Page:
Home / Le Meridien maintains it's business as usual despite takeover talk

Le Meridien maintains it's business as usual despite takeover talk

There is mounting speculation that Hilton and Marriott are closing in for a takeover of troubled Le Meridien.<br><br>

Le Meridien’s Middle Eastern representatives have dismissed suggestions that the group’s financial problems may affect its ability to operate in the Middle East. According to the UK’s Sunday Times newspaper, international hotel groups Hilton and Marriott have approached banks controlling Le Meridien with proposals to take over the management of their troubled rival.

Le Meridien is struggling under a $1.6 billion debt pile; its business has been hit hard by the worst downturn in the hotel sector for more than a decade.

“The issues raised are about ownership, financing and debt restructuring, not about the day to day operations of our hotels,” Le Meridien told Hotelier Middle East in a statement. “Reports surrounding discussions with other international hotel operators are purely speculative. Le Méridien is an excellent brand with a first class collection of assets, which would understandably make us quite attractive to other companies. However, we have received no offers nor have we solicited offers from other groups.”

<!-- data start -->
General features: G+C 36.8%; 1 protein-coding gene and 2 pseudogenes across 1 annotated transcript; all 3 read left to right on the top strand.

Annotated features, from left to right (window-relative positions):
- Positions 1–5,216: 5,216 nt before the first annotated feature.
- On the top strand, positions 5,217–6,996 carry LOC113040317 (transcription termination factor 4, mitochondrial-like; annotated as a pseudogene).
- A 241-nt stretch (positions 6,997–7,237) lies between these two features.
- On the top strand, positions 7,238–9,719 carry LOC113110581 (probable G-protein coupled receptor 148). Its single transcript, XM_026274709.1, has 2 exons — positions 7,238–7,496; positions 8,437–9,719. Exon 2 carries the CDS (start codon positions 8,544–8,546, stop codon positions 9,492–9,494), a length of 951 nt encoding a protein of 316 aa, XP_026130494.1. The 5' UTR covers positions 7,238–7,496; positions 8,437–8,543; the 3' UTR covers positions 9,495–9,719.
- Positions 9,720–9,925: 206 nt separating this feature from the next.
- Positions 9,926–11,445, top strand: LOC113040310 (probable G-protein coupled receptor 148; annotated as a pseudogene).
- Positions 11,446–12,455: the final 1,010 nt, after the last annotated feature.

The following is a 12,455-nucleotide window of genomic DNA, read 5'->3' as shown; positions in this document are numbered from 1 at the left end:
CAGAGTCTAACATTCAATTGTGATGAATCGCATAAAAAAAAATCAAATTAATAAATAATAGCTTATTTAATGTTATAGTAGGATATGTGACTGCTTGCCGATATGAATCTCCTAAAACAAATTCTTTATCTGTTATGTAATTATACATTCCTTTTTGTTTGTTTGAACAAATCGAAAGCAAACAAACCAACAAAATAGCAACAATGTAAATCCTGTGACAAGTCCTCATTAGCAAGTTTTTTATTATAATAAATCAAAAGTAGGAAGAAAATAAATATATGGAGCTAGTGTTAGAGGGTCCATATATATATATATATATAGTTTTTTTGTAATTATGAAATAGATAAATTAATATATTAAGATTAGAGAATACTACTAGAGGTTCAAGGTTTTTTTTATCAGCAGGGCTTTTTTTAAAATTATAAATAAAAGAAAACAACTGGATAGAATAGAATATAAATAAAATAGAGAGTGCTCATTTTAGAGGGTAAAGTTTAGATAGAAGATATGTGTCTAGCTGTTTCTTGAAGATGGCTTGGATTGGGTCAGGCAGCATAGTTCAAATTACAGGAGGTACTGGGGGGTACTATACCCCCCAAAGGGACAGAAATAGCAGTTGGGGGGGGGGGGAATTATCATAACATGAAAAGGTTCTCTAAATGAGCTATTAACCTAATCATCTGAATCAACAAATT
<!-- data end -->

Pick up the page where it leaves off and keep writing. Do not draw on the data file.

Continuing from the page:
In the Middle East, the chain is working on a destination marketing strategy to counteract the downturn in global travel and pursuing an aggressive marketing strategy.
The Sunday Times report stated that creditor banks had taken control of Le Meridien and its equity shareholders had written off the value of their stakes. The banks in turn were said to have asked rival hotel operators to consider running the business on their behalf.

Analysts believe that Hilton and Marriott would be keen to add the chain to their own portfolios, but a deal could prove too complicated to clinch because of the number of banks involved. At the time of going to press, a crisis meeting between the banks and the Le Meridien board was fixed for May 19 to help lenders chalk out their strategy. They have the option of removing the existing management and bringing in a fresh team or putting the company into administration.

Deloitte & Touche, the accountant, has been called in by the management of Le Meridien Hotels to draw up a rescue plan for the beleaguered chain and it is said that its Amsterdam property, the Apollo, is up for sale to create cash. The scale of Le Meridien’s problems emerged when it was revealed that investors in the hotel group, including the Royal Bank of Scotland and Nomura International, had written off more than US $600 million and handed over control to a consortium of lending banks.

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